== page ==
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News October 29, 2012 Issue

SEC Exam Heads Are a Relatively New Class

Itís a sweep!

Okay, so it isnít really a sweep in the classic sense Ė not even in the SEC sense Ė but change is in the air nonetheless.

The San Francisco Giants swept the Detroit Tigers, and significant change has quietly arrived at the SEC as well.

Recently, the SEC announced Andrew Calamariís permanent appointment as regional director of its New York Regional Office (NYRO). Calamari had been serving as NYROís acting director since his predecessor, George Canellos, decamped in June to take over as deputy director of the SECís Division of Enforcement.

Calamariís move from acting to permanent director caused us to notice that thereís been some activity in the past year or so regarding SEC appointments not only in NYRO, but in all of the regional offices Ė particularly in the position of head of the regional examination programs.

Of the SECís eleven regional offices and its home office in Washington, DC, five offices have installed new heads of the adviser and investment company examination programs within the past year. Some of the regional heads are responsible for examining broker-dealers and transfer agents as well.

When you consider that the four regional offices involved blanket the Northeast, the Southwest, and northern California, along with the appointment of a new national exam director it creates a significant impact on a concentration of SEC-registered advisers.

Ken Joseph in New York.

On July 3, NYRO got a new head of adviser and investment company examinations when the SEC tapped Ken Joseph to leave his assistant directorship in Enforcementís specialized Asset Management Unit. Long a "key contributor" to NYROís enforcement efforts, Calamari said he looked forward to working with Joseph "as he applies his considerable skills to our examination effort."

Marshall Gandy in Fort Worth.

In March, the SEC named Marshall Gandy to head the examinations program in its Fort Worth Regional Office. Gandyís prior experience includes being a presiding judge in a Dallas County criminal court, an assistant district attorney, an enforcement attorney on the staff, and a senior regional counsel at FINRA.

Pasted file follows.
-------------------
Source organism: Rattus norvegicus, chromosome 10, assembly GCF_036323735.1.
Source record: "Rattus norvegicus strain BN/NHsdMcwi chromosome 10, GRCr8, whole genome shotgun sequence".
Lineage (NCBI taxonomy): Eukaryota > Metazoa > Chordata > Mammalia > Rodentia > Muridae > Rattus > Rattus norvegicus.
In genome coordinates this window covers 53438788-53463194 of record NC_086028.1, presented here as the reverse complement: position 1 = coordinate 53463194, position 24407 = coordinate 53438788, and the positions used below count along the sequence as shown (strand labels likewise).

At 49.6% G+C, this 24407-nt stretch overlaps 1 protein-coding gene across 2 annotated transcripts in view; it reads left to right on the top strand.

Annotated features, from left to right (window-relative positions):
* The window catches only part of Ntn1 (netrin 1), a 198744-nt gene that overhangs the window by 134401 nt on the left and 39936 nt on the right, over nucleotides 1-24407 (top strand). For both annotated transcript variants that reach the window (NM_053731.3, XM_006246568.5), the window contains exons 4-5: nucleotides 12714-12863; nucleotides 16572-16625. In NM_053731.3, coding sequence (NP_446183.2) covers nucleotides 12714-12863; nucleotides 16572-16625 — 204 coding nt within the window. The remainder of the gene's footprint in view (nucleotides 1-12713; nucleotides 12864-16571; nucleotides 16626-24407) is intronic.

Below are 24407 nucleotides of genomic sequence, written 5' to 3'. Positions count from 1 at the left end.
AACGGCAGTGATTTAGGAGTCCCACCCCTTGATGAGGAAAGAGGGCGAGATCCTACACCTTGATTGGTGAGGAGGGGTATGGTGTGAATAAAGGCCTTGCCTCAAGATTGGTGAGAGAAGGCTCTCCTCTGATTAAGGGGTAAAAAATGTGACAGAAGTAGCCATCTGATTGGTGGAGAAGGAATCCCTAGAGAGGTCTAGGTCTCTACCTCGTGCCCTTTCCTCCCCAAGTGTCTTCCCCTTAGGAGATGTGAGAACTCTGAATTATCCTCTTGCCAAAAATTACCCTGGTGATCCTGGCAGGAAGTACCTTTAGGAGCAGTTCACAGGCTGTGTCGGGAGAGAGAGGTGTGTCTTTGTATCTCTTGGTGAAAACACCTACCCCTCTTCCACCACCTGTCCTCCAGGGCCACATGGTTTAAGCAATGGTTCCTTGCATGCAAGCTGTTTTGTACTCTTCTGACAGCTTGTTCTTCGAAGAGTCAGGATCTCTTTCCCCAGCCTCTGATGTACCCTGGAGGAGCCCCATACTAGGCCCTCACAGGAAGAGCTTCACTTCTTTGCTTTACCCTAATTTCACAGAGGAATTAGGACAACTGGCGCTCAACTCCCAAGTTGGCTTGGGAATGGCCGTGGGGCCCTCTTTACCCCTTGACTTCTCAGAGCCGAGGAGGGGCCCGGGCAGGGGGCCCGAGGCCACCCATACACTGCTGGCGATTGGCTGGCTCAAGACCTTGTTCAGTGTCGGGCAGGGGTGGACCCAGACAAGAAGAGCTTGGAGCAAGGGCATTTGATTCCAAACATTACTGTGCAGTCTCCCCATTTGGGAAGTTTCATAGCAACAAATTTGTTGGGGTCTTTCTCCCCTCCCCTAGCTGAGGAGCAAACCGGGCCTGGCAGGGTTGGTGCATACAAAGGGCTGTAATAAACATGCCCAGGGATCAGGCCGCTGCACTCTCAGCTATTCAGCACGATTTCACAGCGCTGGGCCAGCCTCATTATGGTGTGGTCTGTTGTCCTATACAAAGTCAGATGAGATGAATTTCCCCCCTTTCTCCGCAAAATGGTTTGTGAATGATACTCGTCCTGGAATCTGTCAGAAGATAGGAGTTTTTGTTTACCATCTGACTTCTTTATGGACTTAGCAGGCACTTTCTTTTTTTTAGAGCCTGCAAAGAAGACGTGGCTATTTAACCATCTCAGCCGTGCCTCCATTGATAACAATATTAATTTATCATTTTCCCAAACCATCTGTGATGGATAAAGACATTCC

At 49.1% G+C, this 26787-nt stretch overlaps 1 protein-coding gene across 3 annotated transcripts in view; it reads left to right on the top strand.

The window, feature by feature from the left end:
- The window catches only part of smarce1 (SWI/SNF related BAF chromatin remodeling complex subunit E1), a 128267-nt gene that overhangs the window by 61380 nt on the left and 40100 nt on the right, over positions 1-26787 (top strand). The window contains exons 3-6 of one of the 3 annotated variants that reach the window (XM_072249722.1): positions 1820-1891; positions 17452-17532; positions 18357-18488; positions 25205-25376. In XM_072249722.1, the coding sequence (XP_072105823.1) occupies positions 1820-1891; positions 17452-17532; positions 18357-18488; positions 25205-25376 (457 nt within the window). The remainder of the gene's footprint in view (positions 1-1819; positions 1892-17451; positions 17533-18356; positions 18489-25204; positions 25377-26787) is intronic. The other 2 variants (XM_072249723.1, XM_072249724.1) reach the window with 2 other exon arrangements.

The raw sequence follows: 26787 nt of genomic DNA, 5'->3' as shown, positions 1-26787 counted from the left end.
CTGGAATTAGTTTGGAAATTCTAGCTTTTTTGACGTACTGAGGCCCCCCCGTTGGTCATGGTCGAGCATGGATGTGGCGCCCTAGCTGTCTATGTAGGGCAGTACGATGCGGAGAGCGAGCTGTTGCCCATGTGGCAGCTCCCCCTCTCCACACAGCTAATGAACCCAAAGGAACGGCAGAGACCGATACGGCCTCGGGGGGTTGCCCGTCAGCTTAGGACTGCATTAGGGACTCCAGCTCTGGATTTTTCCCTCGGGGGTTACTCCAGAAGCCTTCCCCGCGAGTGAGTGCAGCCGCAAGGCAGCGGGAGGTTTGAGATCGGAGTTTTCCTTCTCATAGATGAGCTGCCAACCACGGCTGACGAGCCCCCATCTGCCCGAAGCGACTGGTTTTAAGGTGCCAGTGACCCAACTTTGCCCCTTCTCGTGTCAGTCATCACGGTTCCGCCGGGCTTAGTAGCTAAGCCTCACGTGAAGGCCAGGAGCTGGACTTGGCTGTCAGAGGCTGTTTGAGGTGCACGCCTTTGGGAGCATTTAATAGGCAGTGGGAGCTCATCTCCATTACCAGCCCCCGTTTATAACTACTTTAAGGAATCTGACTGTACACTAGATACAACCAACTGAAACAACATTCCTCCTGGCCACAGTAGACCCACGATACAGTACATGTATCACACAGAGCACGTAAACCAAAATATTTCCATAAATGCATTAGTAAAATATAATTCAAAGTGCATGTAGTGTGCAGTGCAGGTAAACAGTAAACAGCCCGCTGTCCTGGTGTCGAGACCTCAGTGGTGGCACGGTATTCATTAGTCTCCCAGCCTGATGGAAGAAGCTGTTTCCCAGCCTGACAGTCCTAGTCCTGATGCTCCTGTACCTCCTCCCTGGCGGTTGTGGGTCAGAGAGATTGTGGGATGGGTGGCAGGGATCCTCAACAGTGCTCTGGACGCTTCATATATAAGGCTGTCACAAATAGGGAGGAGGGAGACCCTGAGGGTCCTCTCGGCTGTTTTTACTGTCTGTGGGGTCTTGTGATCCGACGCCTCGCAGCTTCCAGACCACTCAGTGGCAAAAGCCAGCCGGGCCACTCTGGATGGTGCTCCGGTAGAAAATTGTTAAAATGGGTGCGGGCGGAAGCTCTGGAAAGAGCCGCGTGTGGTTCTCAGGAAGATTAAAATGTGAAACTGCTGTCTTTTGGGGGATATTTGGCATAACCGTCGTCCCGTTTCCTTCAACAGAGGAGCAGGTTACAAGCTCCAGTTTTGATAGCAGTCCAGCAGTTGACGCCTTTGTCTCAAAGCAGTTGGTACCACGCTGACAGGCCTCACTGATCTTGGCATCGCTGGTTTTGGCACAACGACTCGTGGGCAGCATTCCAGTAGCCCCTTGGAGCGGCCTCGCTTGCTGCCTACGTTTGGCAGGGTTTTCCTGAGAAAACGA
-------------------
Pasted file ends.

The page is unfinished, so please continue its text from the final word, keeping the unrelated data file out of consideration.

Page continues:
As associate regional director for examinations, Gandy oversees a staff of approximately 40 accountants, examiners, attorneys and support personnel in the examination of advisers, investment companies, broker-dealers and transfer agents across Texas, Oklahoma, and Arkansas.

Michael Garrity in Boston.

Less than a year ago, on December 19, 2011, the SEC named Michael Garrity to head the exam program in its Boston Regional Office. Garrity leads a staff of approximately 60 that examine advisers, investment companies, broker-dealers and transfer agents across six New England states.

Garrity began his SEC career as an examiner in 2001 and is an experienced attorney, former financial services reporter, and former state regulator. He has been an assistant regional director for exams since 2005.

Kristin Snyder in San Francisco.

On November 29, 2011, the SEC named Kristin Snyder to head examinations in its San Francisco Regional Office.

Describing her as "extraordinarily hardworking, efficient, and tenacious," OCIE director Carlo di Florio said that Snyderís extensive experience as an enforcement attorney is ideal for identifying practices that represent the greatest investor harm.

Snyder took over from Daryl Hagel, who retired from the agency.

Drew Bowden, heading the national effort from Washington, DC.

It was on October 21, 2011 that Drew Bowden was named to succeed Gene Gohlke, who at his retirement earlier in 2011 was the only national head of the adviser and investment company exam program that the SEC had ever known. Bowden has since been tapped for the deputy director slot in OCIE, vacated by Norm Champ when Champ accepted the directorship in the Division of Investment Management.

That means another appointment will soon be announced to lead the national adviser and investment company examination effort.